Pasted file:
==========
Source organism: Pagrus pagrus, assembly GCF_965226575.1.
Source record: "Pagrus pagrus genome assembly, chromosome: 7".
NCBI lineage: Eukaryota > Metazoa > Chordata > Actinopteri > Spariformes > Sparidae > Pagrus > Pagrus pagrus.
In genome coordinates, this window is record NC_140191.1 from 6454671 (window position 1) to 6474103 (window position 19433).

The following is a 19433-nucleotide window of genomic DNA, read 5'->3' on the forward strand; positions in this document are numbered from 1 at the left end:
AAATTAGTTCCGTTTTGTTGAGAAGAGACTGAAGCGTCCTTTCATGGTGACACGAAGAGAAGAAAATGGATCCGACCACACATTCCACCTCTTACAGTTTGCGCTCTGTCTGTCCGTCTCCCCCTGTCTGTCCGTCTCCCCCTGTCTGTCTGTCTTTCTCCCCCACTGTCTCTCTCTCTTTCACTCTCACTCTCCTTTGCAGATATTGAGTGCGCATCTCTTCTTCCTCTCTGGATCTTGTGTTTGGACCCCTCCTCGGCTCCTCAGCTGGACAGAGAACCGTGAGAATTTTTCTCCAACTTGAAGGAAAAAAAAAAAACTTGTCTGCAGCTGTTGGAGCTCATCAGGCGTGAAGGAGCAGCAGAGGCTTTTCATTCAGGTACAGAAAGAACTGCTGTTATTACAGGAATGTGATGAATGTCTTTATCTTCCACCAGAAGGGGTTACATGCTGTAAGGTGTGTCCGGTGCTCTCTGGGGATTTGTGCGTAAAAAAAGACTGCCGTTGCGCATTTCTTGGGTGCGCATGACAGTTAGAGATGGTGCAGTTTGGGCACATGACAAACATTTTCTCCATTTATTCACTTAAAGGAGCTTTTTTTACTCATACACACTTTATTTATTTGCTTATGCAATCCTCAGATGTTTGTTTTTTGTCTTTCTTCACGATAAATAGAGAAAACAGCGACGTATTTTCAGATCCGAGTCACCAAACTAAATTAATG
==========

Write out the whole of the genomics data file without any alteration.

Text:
Source organism: Pagrus pagrus, assembly GCF_965226575.1.
Source record: "Pagrus pagrus genome assembly, chromosome: 7".
NCBI lineage: Eukaryota > Metazoa > Chordata > Actinopteri > Spariformes > Sparidae > Pagrus > Pagrus pagrus.
In genome coordinates, this window is record NC_140191.1 from 6454671 (window position 1) to 6474103 (window position 19433).

The following is a 19433-nucleotide window of genomic DNA, read 5'->3' on the forward strand; positions in this document are numbered from 1 at the left end:
AAATTAGTTCCGTTTTGTTGAGAAGAGACTGAAGCGTCCTTTCATGGTGACACGAAGAGAAGAAAATGGATCCGACCACACATTCCACCTCTTACAGTTTGCGCTCTGTCTGTCCGTCTCCCCCTGTCTGTCCGTCTCCCCCTGTCTGTCTGTCTTTCTCCCCCACTGTCTCTCTCTCTTTCACTCTCACTCTCCTTTGCAGATATTGAGTGCGCATCTCTTCTTCCTCTCTGGATCTTGTGTTTGGACCCCTCCTCGGCTCCTCAGCTGGACAGAGAACCGTGAGAATTTTTCTCCAACTTGAAGGAAAAAAAAAAAACTTGTCTGCAGCTGTTGGAGCTCATCAGGCGTGAAGGAGCAGCAGAGGCTTTTCATTCAGGTACAGAAAGAACTGCTGTTATTACAGGAATGTGATGAATGTCTTTATCTTCCACCAGAAGGGGTTACATGCTGTAAGGTGTGTCCGGTGCTCTCTGGGGATTTGTGCGTAAAAAAAGACTGCCGTTGCGCATTTCTTGGGTGCGCATGACAGTTAGAGATGGTGCAGTTTGGGCACATGACAAACATTTTCTCCATTTATTCACTTAAAGGAGCTTTTTTTACTCATACACACTTTATTTATTTGCTTATGCAATCCTCAGATGTTTGTTTTTTGTCTTTCTTCACGATAAATAGAGAAAACAGCGACGTATTTTCAGATCCGAGTCACCAAACTAAATTAATG